1

Rewording:

I have a directory with permission 755, shared using samba. I have a samba user abc:abc which is also the owner of that directory. Windows samba client was denied write to the directory. When I chmod the directory to 775, the windows client is now able to write in it.

From the above, I have the conclusion that directory is checking samba user's group permission even though said user is the owner of the directory. Why is it?

Original details:


Apologize if I have any typo, I am typing it from air.

drwxr-xr-x abc abc 4096 DirectoryName

I have smb.conf sharing it.

[something] comment = something browseable = yes path = /something/something guest ok = no read only = no create mask = 0775 valid user = abc

On windows 10, I used user abc to access the samba share. I notice that I don't have permission to write to the folder. It is weird to me because abc is the owner of the directory and it should have full access. I changed the permission with chmod 775 and abc can now write so I have the conclusion that it is using the group permission to access instead.

Why is it? I thought owner permission has priority over group. Is this how it works or just how samba handles permission?

Also is directory mask needed in smb.conf? How is it different from the directory permission itself?

  • If you create a file which owner does it have? – Hauke Laging Jan 9 '18 at 21:01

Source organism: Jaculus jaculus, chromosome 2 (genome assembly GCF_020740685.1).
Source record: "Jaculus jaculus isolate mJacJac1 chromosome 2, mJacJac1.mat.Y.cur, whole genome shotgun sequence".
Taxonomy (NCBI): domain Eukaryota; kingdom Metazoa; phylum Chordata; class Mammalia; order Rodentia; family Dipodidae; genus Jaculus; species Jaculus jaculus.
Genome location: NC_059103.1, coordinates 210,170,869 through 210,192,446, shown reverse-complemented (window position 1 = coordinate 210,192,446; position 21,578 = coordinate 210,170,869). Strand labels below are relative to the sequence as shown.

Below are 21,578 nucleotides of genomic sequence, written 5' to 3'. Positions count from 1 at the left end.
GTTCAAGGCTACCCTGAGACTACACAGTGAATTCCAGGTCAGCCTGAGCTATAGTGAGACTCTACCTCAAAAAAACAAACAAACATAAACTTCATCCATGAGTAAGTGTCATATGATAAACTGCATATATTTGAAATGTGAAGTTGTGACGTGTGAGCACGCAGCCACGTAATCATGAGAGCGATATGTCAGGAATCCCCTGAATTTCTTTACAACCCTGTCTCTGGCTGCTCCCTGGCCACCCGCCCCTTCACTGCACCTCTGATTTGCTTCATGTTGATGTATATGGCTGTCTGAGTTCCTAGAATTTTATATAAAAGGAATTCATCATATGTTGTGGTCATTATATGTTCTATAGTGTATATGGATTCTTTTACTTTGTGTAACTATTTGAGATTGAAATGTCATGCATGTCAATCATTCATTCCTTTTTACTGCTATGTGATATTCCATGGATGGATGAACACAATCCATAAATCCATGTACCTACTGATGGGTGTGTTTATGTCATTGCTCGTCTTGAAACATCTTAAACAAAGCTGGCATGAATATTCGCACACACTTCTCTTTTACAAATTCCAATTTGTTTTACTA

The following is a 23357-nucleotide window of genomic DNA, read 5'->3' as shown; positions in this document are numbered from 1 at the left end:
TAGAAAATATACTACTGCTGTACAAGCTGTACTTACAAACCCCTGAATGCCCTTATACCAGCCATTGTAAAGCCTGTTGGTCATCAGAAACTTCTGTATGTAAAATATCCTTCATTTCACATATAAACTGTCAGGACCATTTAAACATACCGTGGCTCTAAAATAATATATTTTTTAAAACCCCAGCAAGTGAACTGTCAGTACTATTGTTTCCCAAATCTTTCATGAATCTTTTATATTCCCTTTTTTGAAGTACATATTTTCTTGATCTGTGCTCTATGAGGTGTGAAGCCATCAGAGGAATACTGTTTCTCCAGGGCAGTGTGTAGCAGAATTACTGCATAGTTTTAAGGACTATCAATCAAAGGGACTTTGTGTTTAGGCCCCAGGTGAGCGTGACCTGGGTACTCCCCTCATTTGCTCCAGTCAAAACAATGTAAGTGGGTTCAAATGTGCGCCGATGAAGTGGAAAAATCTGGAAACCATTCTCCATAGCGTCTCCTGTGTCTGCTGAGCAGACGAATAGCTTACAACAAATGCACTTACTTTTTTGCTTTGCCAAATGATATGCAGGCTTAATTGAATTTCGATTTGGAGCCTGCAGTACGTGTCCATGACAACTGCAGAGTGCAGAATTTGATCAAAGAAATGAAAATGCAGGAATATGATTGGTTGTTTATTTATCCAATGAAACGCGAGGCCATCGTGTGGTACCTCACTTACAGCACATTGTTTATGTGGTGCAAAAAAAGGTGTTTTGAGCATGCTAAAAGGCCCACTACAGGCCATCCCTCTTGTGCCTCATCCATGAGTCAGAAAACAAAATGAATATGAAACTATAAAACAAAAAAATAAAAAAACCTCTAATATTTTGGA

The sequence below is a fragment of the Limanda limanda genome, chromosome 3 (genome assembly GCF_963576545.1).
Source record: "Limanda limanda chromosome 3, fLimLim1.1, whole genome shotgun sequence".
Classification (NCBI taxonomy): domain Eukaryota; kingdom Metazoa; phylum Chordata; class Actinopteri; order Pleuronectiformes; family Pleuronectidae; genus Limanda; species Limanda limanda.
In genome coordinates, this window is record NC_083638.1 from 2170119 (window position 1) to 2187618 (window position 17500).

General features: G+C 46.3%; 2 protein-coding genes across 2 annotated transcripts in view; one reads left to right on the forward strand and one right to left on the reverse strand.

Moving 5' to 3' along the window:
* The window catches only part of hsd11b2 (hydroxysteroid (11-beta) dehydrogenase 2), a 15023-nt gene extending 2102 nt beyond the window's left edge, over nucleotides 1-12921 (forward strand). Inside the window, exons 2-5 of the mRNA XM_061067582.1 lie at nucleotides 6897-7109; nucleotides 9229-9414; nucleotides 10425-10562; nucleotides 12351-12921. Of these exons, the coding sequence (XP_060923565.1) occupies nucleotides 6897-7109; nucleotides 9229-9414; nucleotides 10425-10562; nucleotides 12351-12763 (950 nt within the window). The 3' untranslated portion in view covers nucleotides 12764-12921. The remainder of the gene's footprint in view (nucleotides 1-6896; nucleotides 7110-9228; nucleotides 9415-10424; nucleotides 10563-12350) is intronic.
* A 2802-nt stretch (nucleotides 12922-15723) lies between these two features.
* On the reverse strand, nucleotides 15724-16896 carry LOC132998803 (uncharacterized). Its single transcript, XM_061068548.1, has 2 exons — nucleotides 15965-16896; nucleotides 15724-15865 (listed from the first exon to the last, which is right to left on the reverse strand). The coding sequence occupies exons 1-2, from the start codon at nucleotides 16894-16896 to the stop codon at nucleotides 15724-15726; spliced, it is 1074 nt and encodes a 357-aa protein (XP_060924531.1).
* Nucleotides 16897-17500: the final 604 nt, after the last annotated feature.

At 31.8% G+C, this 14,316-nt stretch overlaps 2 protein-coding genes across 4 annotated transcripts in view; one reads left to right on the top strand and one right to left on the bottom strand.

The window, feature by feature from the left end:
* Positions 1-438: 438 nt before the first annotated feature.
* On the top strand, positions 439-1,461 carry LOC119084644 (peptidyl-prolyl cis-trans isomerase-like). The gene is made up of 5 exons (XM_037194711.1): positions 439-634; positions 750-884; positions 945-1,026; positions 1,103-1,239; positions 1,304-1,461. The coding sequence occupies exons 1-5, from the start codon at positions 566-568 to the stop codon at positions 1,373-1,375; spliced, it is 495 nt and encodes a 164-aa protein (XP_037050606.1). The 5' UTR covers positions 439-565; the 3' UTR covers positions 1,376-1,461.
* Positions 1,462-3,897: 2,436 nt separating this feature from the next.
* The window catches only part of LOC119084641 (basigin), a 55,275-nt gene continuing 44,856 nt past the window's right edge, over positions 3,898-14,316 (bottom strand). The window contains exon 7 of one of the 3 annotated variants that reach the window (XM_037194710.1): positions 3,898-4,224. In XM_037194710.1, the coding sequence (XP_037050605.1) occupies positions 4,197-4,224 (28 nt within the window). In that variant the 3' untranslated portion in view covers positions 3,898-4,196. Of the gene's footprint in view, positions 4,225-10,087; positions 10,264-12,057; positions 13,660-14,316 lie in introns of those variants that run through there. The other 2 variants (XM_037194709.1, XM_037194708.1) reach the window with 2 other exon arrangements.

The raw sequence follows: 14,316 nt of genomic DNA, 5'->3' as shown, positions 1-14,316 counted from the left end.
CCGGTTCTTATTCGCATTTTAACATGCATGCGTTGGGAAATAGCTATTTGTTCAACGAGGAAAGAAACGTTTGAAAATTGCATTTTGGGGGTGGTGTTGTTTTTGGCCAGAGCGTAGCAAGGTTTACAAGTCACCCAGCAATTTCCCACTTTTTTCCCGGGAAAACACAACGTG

• With chmod 775 ./ I created file & directory. Both show the smb user as owner and group. Weirdly the file has 766 even though I have create mask = 0775 but that's another question. I set it back to chmod 755 ./ and I am unable to create file nor directory. – Alf Jan 10 '18 at 0:54
  • Without Samba: Can the user create files there directly under Linux? – Hauke Laging Jan 10 '18 at 7:22
  • Yes. I just tried logging in linux using that user and successfully touched a file with the directory permission 755. – Alf Jan 10 '18 at 17:14
  • You could set the samba logging level to maximum. Maybe the logs tell you then what's up. – Hauke Laging Jan 10 '18 at 19:06
3

If you do not configure directory mask then a default value is used. This value is equivalent to the umask of a process. It affects the permissions of newly created directories.

A new directory has these permissions:

directory mask 000
000
directory mask 755
755
directory mask 777
777
  • I thought create mask = 777 is used to set permission of new files/directories. Instead of directory mask – Alf Jan 9 '18 at 21:35
  • 2
    @Alf create mask is for files, directory mask is for directories. – Hauke Laging Jan 9 '18 at 21:40
  • Well noted. I'll include that as well. – Alf Jan 9 '18 at 21:53

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